Sport Horse Racing

Tuesday 6 December 2016

Churchill can down rivals in Dewhurst

O'Brien team and sire Galileo set to continue sensational run

Johnny Ward

Published 08/10/2016 | 02:30

Scarlet Dragon (fourth right with blinkers on), under Hollie Doyle, on the way to winning The Godolphin Flying Start Old Rowley Cup during day one of the Dubai Future Champions Festival at Newmarket. Picture: PA Wire
Scarlet Dragon (fourth right with blinkers on), under Hollie Doyle, on the way to winning The Godolphin Flying Start Old Rowley Cup during day one of the Dubai Future Champions Festival at Newmarket. Picture: PA Wire

After Aidan O'Brien's near-incredible 1-2-3 in the Prix de l'Arc de Triomphe on Sunday, I was probably among hundreds to text him on congratulations.

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"Ireland has no finer ambassador," it read. "With the possible exception of Galileo."

O'Brien is a genius, he teamed up with another one in John Magnier and, thanks to Vincent O'Brien having grasped the potential of Northern Dancer, the Coolmore-Ballydoyle axis has never seemed more formidable.

Whatever Northern Dancer's son Sadler's Wells could do, Galileo can do and more. Yesterday's Fillies' Mile Group One 1-2 was another milestone for trainer and stallion. Expect Churchill to keep the party going in today's Dubai Dewhurst Stakes.

Like so many top O'Brien horses in recent years - Gleneagles, Highland Reel and Order Of St George, for example - Churchill was beaten on his debut. Since then, he has steamrolled all that has come before him and his victory in the National Stakes was in keeping with O'Brien's belief that he is essentially lazy.

"You'd have to love him," O'Brien said, and - while the runner-up Mehmas is no world-beater - Churchill was nevertheless impressive. This looks a difficult enough conclusion to the campaign but Churchill should have the answers.

The opposition is dominated by British runners. The Frankel-bred Seven Heavens needs respecting but it is hard to know how good he is. He seems to have more potential than the remainder to cause an upset, with a stiff seven furlongs looking iffy for the 115-rated Blue Point.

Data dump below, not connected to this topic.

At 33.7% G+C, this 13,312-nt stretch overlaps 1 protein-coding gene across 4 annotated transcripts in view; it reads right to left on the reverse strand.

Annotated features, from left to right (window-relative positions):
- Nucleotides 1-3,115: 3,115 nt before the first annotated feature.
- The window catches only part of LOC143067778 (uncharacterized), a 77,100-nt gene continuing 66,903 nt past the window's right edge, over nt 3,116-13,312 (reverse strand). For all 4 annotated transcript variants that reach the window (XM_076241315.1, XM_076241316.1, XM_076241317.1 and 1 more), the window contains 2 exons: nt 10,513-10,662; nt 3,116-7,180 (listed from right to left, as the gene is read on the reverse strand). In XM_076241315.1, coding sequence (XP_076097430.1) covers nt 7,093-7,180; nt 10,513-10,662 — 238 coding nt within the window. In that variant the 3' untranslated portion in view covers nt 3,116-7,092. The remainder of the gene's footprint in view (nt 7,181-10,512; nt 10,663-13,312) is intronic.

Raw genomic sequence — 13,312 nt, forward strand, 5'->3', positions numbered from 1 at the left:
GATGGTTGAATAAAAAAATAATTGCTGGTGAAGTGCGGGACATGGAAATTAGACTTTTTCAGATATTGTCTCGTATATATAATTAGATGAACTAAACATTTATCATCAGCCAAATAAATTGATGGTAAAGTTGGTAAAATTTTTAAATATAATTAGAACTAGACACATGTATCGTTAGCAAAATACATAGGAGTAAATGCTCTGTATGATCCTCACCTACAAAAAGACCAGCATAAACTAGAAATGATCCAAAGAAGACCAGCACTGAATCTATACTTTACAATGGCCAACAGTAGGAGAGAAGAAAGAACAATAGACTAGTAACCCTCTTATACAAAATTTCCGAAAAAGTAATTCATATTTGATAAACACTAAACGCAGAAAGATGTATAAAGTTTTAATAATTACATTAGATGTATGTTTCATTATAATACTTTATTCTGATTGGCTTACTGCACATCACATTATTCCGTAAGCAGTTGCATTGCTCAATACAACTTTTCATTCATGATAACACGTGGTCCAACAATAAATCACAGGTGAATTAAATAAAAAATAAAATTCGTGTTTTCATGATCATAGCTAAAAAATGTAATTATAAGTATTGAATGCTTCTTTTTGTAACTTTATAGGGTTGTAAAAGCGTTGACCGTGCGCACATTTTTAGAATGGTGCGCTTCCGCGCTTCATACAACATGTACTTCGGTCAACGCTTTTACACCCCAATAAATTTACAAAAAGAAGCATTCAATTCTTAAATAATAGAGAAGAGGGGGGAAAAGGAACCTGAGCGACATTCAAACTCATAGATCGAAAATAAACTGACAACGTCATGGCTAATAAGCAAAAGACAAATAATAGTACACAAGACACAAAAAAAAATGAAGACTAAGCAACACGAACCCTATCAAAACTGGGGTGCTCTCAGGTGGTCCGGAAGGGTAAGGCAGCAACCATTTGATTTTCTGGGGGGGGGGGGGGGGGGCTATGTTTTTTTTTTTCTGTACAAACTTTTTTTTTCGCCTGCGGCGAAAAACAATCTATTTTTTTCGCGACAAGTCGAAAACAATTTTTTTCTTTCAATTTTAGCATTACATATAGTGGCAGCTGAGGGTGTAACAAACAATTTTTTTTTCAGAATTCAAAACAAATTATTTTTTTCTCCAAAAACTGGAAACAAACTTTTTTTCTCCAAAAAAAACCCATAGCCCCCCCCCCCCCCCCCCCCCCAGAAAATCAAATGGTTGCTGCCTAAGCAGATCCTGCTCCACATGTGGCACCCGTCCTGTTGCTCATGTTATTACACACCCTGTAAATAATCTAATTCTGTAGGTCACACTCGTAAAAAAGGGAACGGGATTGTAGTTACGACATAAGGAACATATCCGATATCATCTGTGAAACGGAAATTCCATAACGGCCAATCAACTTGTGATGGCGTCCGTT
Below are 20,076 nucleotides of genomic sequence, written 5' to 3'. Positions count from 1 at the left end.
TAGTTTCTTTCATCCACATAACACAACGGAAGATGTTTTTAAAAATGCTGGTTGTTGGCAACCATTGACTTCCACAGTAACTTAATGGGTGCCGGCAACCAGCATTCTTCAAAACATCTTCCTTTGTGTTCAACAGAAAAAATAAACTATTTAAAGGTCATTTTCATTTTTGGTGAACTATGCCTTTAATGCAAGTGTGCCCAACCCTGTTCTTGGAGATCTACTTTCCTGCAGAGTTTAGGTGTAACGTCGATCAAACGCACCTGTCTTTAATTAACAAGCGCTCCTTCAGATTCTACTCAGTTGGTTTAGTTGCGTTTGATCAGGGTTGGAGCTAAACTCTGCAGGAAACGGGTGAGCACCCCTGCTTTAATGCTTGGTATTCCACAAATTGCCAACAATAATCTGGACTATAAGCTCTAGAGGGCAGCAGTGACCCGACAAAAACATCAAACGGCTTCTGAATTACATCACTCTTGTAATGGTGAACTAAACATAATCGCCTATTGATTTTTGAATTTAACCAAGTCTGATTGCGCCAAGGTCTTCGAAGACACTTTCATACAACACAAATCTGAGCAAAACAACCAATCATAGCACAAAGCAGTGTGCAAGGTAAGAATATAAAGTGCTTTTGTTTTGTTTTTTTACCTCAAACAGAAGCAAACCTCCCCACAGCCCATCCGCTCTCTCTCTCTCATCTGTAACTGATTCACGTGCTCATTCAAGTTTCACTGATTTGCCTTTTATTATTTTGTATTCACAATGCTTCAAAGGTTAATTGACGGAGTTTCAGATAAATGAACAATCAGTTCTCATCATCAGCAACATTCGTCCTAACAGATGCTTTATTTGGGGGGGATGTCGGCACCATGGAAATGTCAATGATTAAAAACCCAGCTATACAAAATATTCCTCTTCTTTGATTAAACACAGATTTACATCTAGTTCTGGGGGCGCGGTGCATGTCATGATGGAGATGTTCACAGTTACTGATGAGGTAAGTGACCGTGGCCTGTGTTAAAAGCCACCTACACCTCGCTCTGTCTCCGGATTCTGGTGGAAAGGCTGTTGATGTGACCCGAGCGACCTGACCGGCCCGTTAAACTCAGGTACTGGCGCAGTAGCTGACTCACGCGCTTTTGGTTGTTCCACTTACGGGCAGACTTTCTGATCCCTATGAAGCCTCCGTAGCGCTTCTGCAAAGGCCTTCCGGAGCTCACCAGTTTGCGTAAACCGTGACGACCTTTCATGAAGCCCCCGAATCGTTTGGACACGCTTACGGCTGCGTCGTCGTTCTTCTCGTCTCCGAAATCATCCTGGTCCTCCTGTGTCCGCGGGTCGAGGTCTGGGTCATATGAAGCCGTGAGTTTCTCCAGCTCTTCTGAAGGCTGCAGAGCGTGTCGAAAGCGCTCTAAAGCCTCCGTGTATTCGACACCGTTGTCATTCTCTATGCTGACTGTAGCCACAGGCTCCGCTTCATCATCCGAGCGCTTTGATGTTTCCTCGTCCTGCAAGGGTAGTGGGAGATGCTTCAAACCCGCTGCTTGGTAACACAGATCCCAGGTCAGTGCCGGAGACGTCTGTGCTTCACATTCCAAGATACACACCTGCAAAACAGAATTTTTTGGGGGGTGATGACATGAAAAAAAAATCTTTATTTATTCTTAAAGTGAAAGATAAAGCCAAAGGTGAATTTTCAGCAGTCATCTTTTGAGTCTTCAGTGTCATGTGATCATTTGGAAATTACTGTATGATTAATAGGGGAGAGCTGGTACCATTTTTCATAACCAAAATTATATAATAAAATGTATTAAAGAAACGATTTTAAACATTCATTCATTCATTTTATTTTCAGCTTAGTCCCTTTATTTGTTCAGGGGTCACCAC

South Seas, true to name, has enjoyed some ease in the ground in his three starts and is clearly a high-class colt. However, this is another level entirely, and the point remains that Ballydoyle had plenty of options for this race and went for Churchill.

Curiously enough, O'Brien's Dewhurst winners since Rock Of Gibraltar in 2001 have tended to fade into obscurity at three, in particular Air Force Blue, which won the race last year and is now retired. It would be a major surprise were Churchill, which is favourite for the 2,000 Guineas, to follow that trend.

Tony Martin's loss of the Gigginstown horses earlier in the year was a major jolt but he refused to feel sorry for himself and he has had some high-profile wins on the Flat since. Laganore's stunning victory at Newmarket yesterday will have his stable staff in confident mood ahead of the yard's two-pronged Betfred Cesarewitch assault in the form of Moonmeister and Golden Spear.

However, two Sea The Stars-bred horses are dominating the market: St Michel and Starchitect. The draw has been poor for both, with preference for Starchitect nonetheless.

Trained by David Pipe, Jamie Spencer takes the mount. He was last seen scoring in an 11-runner handicap at Salisbury in May when the market confidence behind him befitted a horse which had progressed markedly over jumps.

That the bookmakers are wary of St Michel is no surprise. He runs off 97 here, yet is rated 112 after finishing third in the Doncaster Cup in first-occasion cheekpieces. He might be a bit flattered by that and this is tough going for a three-year-old.

Aidan O'Brien has a rapid improver in the maiden The Anvil, which was narrowly beaten in a course-and-distance Group Two recently. Ryan Moore now takes over and he is taken to take advantage of a drop down in class in the Group Three Dubai 100 Autumn Stakes.

York's Coral Sprint Trophy contains some familiar faces. While his form has tailed off on paper, blinkers are added to Lexington Abbey, which was just touched off at Ascot in July off 95 yet is down now to 92. He may be worth chancing under Kevin Scott.

Generally, the juveniles in Britain do not seem out of this world, and racing aficionados there would welcome a revelation in the Rockingham Stakes, in which Ernststavroblofeld is a tentative pick. Just don't tell the commentator.

Watching brief

This is an exciting juncture in the year for jumps fans.

Most of the stars are not ready to run but some novices are and it is always compelling to see who improves for a new discipline.

Alpha Des Obeaux, which began his chasing career on Sunday at Tipperary, could be a burst bubble if that is his true running.

Likely he can leave that flop behind and his owner, Gigginstown, will be hoping that Identity Thief performs in a manner more keeping with his ability if he makes his chase bow this week. The lively Arkle outsider is set to run at Punchestown or Galway.

Gigginstown is wary of saying whether Apple's Jade is bound for the Champion or the Mares' Hurdle long-term.

Gordon Elliott is only getting to know her but it would be bizarre if she were not treated as a Champion Hurdle horse.

She could kick off before then but Naas' Fishery Lane Hurdle on November 12, which is restricted to four-year-olds, is being considered.

It might make sense too for the Gavin Cromwell-trained Jer's Girl. Now that's a real Ladies' Day.

Irish Independent

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